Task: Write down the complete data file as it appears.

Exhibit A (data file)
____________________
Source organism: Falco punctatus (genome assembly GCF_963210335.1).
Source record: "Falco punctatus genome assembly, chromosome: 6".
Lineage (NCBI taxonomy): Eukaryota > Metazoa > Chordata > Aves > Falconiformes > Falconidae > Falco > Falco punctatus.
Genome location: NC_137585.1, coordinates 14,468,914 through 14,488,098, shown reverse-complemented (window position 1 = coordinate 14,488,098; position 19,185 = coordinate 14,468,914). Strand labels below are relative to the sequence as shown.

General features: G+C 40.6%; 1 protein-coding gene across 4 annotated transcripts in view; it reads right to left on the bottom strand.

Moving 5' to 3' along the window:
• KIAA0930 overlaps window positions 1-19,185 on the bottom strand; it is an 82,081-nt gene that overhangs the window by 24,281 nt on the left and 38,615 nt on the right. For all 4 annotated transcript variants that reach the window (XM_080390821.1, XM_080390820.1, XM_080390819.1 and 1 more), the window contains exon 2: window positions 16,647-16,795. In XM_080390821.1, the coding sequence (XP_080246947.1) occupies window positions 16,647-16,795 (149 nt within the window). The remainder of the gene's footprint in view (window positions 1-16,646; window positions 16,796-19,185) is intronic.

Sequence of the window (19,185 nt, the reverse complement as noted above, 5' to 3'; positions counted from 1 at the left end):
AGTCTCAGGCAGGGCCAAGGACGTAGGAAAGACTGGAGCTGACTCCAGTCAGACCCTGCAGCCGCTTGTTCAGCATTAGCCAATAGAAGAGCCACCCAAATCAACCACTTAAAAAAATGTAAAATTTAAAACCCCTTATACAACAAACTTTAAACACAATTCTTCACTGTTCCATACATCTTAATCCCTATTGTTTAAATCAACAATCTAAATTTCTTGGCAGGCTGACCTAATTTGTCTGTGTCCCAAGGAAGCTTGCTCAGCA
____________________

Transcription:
Source organism: Falco punctatus (genome assembly GCF_963210335.1).
Source record: "Falco punctatus genome assembly, chromosome: 6".
Lineage (NCBI taxonomy): Eukaryota > Metazoa > Chordata > Aves > Falconiformes > Falconidae > Falco > Falco punctatus.
Genome location: NC_137585.1, coordinates 14,468,914 through 14,488,098, shown reverse-complemented (window position 1 = coordinate 14,488,098; position 19,185 = coordinate 14,468,914). Strand labels below are relative to the sequence as shown.

General features: G+C 40.6%; 1 protein-coding gene across 4 annotated transcripts in view; it reads right to left on the bottom strand.

Moving 5' to 3' along the window:
• KIAA0930 overlaps window positions 1-19,185 on the bottom strand; it is an 82,081-nt gene that overhangs the window by 24,281 nt on the left and 38,615 nt on the right. For all 4 annotated transcript variants that reach the window (XM_080390821.1, XM_080390820.1, XM_080390819.1 and 1 more), the window contains exon 2: window positions 16,647-16,795. In XM_080390821.1, the coding sequence (XP_080246947.1) occupies window positions 16,647-16,795 (149 nt within the window). The remainder of the gene's footprint in view (window positions 1-16,646; window positions 16,796-19,185) is intronic.

Sequence of the window (19,185 nt, the reverse complement as noted above, 5' to 3'; positions counted from 1 at the left end):
AGTCTCAGGCAGGGCCAAGGACGTAGGAAAGACTGGAGCTGACTCCAGTCAGACCCTGCAGCCGCTTGTTCAGCATTAGCCAATAGAAGAGCCACCCAAATCAACCACTTAAAAAAATGTAAAATTTAAAACCCCTTATACAACAAACTTTAAACACAATTCTTCACTGTTCCATACATCTTAATCCCTATTGTTTAAATCAACAATCTAAATTTCTTGGCAGGCTGACCTAATTTGTCTGTGTCCCAAGGAAGCTTGCTCAGCA